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The other hero of Gonzaga's buzzer-beater: Coach Mark Few, who did nothing

Henry Bushnell
·3 min read
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The other hero of Gonzaga's buzzer-beating victory over UCLA on Saturday night made his biggest decision of the season three seconds before Jalen Suggs let fly.

UCLA's Johnny Juzang had just tied a Final Four thriller with 3.3 seconds to play in overtime. The ball dropped gently through the net. And most college basketball coaches, in that exact moment, would have called timeout.

Gonzaga coach Mark Few didn't. He trusted his players. And his split-second decision enabled Suggs' magic.

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Few could have called timeout – he had one remaining. He could have convened his team, and drawn up a longshot play.

But, as he said postgame: "I don't like to call timeout in that situation, because I think you can make an open-court play better before they set up their defense."

And he's absolutely right.

A timeout would have allowed UCLA to hassle Gonzaga's inbounder; and prepare for any trickery; and position defenders to prevent the Zags from getting any momentum toward the rim.

Few's restraint, on the other hand, allowed Suggs to catch the ball with UCLA players retreating, their backs turned. It gave Suggs a runway up the floor.

(Screenshot: CBS)
(Screenshot: CBS)

It left UCLA coach Mick Cronin frantically gesturing – perhaps first for his players to sprint back, as they've been taught; then to stop the ball and trap Suggs.

But only one, David Singleton, was in any sort of position to do so. The other four Bruins were effectively out of the play.

As Suggs took his first dribble, Juzang, Jaime Jaquez and Cody Riley were still sprinting away from him.

(Screenshot: CBS | Illustration: Henry Bushnell/Yahoo Sports)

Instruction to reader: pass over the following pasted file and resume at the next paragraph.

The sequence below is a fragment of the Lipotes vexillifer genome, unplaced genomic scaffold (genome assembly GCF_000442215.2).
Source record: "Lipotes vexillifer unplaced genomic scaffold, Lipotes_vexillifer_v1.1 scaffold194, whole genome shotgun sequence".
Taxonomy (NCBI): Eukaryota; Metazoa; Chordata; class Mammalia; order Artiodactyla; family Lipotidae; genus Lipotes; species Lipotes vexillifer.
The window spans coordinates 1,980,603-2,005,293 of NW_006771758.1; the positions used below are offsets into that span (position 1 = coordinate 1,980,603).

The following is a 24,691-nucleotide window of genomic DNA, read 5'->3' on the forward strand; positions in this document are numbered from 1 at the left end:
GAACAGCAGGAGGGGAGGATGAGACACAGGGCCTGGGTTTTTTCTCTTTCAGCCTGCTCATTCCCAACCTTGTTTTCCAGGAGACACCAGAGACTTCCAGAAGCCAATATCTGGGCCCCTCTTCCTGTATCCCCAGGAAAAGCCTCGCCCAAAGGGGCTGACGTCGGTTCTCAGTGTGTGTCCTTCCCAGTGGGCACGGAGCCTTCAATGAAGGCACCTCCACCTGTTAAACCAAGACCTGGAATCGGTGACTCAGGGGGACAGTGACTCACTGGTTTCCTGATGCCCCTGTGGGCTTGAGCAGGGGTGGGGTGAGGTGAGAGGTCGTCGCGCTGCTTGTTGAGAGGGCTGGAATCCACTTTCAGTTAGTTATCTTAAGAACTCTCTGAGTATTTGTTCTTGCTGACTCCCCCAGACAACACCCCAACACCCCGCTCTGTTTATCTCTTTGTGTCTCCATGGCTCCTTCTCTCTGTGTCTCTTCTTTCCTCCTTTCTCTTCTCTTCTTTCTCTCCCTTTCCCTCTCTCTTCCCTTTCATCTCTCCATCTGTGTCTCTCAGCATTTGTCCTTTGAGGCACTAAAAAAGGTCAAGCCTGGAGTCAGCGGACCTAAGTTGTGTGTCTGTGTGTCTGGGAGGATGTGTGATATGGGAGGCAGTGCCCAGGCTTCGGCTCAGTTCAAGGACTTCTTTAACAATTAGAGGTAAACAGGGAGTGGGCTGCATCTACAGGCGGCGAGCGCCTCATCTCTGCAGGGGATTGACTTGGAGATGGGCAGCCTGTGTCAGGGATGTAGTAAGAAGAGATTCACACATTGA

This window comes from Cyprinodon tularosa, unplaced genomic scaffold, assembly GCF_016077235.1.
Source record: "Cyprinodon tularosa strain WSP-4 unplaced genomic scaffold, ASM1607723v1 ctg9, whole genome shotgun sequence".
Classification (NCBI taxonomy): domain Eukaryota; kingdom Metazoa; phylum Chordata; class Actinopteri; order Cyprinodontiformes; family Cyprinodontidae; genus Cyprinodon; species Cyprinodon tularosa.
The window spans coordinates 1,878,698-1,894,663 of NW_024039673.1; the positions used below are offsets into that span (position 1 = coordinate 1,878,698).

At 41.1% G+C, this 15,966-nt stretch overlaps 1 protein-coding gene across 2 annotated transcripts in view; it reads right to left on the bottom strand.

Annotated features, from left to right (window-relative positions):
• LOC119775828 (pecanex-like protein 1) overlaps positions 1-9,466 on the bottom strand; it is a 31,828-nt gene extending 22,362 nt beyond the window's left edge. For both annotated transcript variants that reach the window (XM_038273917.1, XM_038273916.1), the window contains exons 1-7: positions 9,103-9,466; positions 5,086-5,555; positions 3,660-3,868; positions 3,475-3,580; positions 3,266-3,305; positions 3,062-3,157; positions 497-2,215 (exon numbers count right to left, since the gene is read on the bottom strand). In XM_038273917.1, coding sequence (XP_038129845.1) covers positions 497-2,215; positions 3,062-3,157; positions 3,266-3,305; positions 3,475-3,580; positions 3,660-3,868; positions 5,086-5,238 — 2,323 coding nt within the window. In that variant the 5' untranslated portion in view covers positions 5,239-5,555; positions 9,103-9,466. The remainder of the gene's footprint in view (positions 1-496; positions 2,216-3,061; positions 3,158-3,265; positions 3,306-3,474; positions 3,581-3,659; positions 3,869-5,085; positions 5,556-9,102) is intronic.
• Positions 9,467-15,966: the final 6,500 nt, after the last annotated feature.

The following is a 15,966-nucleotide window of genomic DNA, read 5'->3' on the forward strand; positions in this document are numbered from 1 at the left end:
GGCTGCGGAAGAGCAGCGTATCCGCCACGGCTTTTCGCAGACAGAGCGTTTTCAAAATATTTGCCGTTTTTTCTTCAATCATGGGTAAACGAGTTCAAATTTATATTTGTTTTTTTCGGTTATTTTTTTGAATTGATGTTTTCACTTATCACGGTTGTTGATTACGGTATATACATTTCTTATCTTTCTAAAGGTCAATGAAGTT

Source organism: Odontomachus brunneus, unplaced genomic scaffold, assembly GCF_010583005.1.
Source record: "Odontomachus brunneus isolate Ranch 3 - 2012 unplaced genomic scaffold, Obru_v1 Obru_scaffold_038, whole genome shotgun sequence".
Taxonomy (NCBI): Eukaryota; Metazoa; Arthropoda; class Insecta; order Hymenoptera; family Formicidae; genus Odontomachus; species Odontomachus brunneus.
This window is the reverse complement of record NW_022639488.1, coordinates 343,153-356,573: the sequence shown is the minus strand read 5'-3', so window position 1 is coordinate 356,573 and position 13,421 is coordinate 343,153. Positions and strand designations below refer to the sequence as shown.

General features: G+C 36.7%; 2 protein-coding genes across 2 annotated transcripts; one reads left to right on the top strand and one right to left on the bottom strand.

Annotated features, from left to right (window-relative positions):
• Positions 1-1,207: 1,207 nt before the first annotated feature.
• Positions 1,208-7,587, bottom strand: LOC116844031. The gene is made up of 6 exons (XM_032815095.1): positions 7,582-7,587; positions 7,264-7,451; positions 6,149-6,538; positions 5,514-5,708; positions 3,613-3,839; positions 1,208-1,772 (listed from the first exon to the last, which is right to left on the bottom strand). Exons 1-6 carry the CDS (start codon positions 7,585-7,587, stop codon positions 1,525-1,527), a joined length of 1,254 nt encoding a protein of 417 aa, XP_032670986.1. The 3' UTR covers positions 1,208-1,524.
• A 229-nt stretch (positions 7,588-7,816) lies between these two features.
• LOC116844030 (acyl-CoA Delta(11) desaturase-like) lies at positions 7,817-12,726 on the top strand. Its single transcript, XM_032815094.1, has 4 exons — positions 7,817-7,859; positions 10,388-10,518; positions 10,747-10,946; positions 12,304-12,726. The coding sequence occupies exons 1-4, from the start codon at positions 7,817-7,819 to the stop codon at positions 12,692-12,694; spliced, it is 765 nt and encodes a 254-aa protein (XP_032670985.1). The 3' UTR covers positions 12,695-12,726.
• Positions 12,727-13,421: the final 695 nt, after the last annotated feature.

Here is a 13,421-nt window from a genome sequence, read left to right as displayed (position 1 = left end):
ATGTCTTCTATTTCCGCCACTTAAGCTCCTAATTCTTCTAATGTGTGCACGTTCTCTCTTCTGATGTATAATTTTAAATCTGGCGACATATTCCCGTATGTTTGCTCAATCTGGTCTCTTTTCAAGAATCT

(Screenshot: CBS | Illustration: Henry Bushnell/Yahoo Sports)

When Suggs rose for the game-winner two seconds later, Jaquez (No. 4) and Riley (2) still hadn't even gotten their hips turned toward the ball.

And that isn't an egregious error by any means. It's a natural product of the frenzy that Few's decision created.

(Screenshot: CBS | Illustration: Henry Bushnell/Yahoo Sports)
(Screenshot: CBS | Illustration: Henry Bushnell/Yahoo Sports)

"I was running at my guys to get their attention to trap the ball," Cronin said postgame. "I got their attention late and they came up late. It’s not their fault, because we trained them to get back, get back, get back."

(Original video: CBS | Illustration: Henry Bushnell/Yahoo Sports)
(Original video: CBS | Illustration: Henry Bushnell/Yahoo Sports)

Few said he thought, ever so briefly, that he might have to call timeout if his players dawdled after Juzang's put-back. But the third hero of the play, Corey Kispert, immediately snatched the ball out of the net, before it could fall to the floor.

Suggs called for the ball – "Corey, Corey!" – and began curling up the floor as he caught it.

And that's where Few comes in again. His players know he prefers not to call timeout in that situation. They know he prefers to put the game in their hands. He's coached them to do just what Kispert and Suggs did.

"We've worked probably more on in-game situations this year than I ever have," Few said.

And once Kispert inbounded to Suggs, "I knew we were good," Few said. " 'Cause [the ball] was in Jalen's hands." 

"Man," Suggs said soon after. "That is something that you practice on your mini hoop as a kid, or in the gym just messing around. And to be able to do that – it's crazy."

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